Voyage de MM. Alexandre de Humboldt et Aime Bonpland. Atlas Geographique et Physique, pour Accompagner la Relation Historique. Sixieme livraison. Paris, J. Smith, Rue Montmorency, No. 16; Londres, Dulau et Compie., Soho-Square. 1831. Imprimerie de J. Smith
- Paris : J. Smith, 1831.
- Physical description
- 1 atlas : 65 x 50 cm
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Item belongs to a collection
The David Rumsey Map Collection was started in the mid 1980s and contains more than 150,000 maps. The collection focuses on rare 16th to 21st century maps of North and South America, the World, Asia, Africa, Europe, and Oceania. The collection includes atlases, wall maps, globes, school geographies, pocket maps, books of exploration, maritime charts, and a variety of cartographic materials., The David Rumsey Map Collection was started in the mid 1980s and contains more than 150,000 maps. The collection focuses on rare 16th to 21st century maps of North and South America, the World, Asia, Africa, Europe, and Oceania. The collection includes atlases, wall maps, globes, school geographies, pocket maps, books of exploration, maritime charts, and a variety of cartographic materials.
- Digital collection
- 68628 digital items
- Atlases > Western Hemisphere > 19th century.
- Physical geography > Western Hemisphere > 19th century.
- Western Hemisphere > Maps > 19th century.
- Mexico > Maps > 19th century.
- Central America > Maps > 19th century.
- West Indies > Maps > 19th century.
- South America > Maps > 19th century.
- Local subject
- The David Rumsey Map Collection.
- Publication date
- “This atlas was issued as part of Humboldt and Bonpland’s Voyage aux régions équinoxiales du Nouveau Continent fait en 1799, 1800, 1801, 1802, 1803 et 1804 (Paris, 1808-1834), which was published in over thirty volumes over several decades…This atlas is important for many reasons, and its illustrations showed Europe and the entire world new scientific information for the first time. Humboldt’s groundbreaking exploration of the Orinoco River, for example, is delineated on two maps, one of which was the first to establish the precise location of and to show the connection between Rio Orinoco and Rio Negro, a question that had baffled geographers for three centuries…The Orinoco river maps are supplemented by maps of other rivers, many accurately depicted for the first time. Also significant are the profiles and maps of mountain ranges, which are depicted with scientific precision showing new information in novel ways. Many of the profiles are dramatically hand colored… The dramatic volcano plates are supplemented by several large-scale maps, which are masterful depictions of land forms. These studies were crucial to Humboldt’s later conclusions about the origin and nature of these natural structures and constitute one of his major contributions to the field of geology. Humboldt mapped many areas in an accurate fashion for the first time. Because riverbeds and stream courses interested him immensely, those features are often shown in great detail on the maps, which also depict other natural and man-made features, such as mountains, missions, roads, and settlements. His map of the Isthmus of Tehuantepec, for example, was from the latest available surveys recently done by the Mexican government (Humboldt was for fifty years an advocate of an interoceanic connection between the Atlantic and Pacific). The Cuba map is also an updated version and reflects his recent explorations of the island. Despite a few secondary sources, most of the maps are based directly on his extensive travels and observations during the course of his explorations. Perhaps the most remarkable map in this atlas is the first printing of a manuscript map that harks back to the very earliest European cartographic representation of the New World. This is the manuscript world map made by Spanish conquistador, cartographer, and explorer Juan de la Cosa (ca. 1460-1509), who sailed with the first three voyages of Columbus and was the owner of the Santa María. This portolan world chart incorporates lands discovered in America up to 1500 during expeditions by Spanish, Portuguese, and English expeditions to America. Juan de la Cosa’s mappa mundi is painted in ink and colors on ox hide (93 x 183 cm) and richly decorated. His map is believed to be “the earliest extant map showing any part of the continent of North America” (Schwartz & Ehrenberg, The Mapping of America, Plate 1, pp. 18-19)… Finally, going back to the beginning, the emblematic frontispiece engraving Humanitas. Literæ. Fruges (after the art work of artist Barthélemy Joseph Fulcran Roger) is not just another pretty, classical picture, but rather an expression of Humboldt’s deep philosophical concept of America and Europe expressed in iconography.” (Dorothy Sloan, Auction 22, 2009). This copy is unbound in original paper covers with multiple title pages. See our “Atlas Geographique Et Physique Du Royaume De La Nouvelle-Espagne,” 1811 for the other atlas volume in this series, concerning Mexico.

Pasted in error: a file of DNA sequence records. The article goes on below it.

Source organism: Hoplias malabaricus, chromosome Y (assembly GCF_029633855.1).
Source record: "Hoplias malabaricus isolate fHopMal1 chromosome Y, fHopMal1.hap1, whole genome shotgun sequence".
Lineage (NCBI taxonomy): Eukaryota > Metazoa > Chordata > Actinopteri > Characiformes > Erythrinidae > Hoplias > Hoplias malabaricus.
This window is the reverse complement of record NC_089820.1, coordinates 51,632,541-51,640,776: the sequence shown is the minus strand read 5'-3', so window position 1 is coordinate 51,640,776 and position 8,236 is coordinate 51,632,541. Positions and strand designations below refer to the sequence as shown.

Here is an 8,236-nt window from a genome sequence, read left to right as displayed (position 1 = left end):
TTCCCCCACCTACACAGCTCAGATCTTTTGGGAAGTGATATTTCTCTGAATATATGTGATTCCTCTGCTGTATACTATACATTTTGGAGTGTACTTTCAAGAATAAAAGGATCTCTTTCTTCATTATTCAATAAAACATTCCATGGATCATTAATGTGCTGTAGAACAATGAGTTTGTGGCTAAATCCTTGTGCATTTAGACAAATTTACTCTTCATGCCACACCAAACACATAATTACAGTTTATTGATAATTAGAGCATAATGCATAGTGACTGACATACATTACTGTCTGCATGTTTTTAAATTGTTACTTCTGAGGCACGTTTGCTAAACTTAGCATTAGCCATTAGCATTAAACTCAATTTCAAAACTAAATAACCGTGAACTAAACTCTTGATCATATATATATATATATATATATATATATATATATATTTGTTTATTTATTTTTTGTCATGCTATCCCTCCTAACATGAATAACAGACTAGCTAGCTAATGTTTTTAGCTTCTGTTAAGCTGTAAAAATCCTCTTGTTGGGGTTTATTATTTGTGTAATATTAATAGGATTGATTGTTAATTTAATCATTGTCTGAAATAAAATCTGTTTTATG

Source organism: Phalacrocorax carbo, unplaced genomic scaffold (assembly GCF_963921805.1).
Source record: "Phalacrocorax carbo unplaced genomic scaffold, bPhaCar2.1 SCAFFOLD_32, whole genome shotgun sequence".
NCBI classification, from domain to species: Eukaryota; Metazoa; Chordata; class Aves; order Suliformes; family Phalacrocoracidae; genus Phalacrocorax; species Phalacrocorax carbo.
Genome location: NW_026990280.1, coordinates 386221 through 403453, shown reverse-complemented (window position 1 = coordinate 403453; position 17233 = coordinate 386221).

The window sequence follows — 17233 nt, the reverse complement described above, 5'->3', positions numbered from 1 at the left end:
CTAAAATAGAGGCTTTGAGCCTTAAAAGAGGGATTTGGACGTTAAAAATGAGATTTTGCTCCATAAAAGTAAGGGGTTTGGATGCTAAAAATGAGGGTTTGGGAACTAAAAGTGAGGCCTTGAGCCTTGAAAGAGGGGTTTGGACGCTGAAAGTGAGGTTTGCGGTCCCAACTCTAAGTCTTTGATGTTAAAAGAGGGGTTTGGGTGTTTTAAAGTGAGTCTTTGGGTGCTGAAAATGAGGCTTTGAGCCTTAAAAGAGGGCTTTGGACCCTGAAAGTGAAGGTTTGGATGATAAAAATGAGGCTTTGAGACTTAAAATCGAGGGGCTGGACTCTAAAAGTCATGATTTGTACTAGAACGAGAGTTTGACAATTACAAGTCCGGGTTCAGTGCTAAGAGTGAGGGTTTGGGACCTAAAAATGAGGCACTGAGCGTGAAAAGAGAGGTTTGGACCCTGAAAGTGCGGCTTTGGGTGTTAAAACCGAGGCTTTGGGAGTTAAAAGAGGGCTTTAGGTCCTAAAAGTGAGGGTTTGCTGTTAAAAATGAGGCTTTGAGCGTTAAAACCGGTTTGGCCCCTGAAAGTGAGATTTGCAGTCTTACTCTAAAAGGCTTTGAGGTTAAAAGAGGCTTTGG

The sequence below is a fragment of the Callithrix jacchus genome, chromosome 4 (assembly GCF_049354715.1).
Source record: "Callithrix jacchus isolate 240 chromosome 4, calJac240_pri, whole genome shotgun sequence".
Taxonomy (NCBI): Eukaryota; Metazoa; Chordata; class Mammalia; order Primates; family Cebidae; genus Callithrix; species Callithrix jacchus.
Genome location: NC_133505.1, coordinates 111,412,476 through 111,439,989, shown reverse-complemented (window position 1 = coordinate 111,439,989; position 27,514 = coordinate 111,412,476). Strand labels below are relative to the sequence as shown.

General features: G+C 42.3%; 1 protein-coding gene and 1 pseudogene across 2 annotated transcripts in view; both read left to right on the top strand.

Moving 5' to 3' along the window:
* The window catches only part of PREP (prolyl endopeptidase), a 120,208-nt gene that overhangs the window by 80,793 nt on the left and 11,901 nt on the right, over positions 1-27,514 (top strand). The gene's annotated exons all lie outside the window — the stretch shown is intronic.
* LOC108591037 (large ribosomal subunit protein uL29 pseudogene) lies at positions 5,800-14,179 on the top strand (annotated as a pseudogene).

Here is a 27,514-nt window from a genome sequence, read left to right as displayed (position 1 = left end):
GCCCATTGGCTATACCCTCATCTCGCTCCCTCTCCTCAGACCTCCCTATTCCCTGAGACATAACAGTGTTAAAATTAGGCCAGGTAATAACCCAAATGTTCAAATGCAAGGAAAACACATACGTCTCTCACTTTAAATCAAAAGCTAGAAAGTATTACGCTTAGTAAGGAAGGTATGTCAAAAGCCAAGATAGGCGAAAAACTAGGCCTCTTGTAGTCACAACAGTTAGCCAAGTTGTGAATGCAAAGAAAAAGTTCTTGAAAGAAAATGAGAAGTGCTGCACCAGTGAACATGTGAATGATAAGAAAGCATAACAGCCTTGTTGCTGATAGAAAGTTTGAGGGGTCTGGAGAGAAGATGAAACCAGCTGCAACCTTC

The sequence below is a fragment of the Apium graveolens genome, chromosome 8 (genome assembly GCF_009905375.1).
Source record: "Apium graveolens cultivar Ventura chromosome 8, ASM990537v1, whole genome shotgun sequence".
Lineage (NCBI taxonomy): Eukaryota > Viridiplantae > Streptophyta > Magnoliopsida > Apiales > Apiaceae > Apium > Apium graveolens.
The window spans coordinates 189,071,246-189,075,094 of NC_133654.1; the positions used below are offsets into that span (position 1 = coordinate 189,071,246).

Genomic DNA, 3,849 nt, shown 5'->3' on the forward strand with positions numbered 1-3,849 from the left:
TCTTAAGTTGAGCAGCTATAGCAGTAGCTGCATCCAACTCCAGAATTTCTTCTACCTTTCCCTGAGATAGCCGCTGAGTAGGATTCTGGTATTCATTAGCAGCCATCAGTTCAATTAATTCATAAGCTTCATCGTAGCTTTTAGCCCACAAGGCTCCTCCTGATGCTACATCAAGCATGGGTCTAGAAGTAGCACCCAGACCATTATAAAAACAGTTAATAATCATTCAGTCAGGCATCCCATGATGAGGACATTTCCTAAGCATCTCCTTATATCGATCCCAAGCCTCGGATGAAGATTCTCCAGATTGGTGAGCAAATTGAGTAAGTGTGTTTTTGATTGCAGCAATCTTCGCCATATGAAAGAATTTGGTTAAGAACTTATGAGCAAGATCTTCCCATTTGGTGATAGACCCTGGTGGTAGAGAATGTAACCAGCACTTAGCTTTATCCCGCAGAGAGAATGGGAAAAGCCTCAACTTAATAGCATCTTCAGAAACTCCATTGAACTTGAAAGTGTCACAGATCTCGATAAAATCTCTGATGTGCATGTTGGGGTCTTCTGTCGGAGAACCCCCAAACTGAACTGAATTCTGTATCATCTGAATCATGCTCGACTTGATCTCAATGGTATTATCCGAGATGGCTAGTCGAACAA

- Exploration Book.
- References: Wheat 272-5; WC 7a:3a:1; Streeter Texas 1042n.
- Pub list no.: 12125.000.
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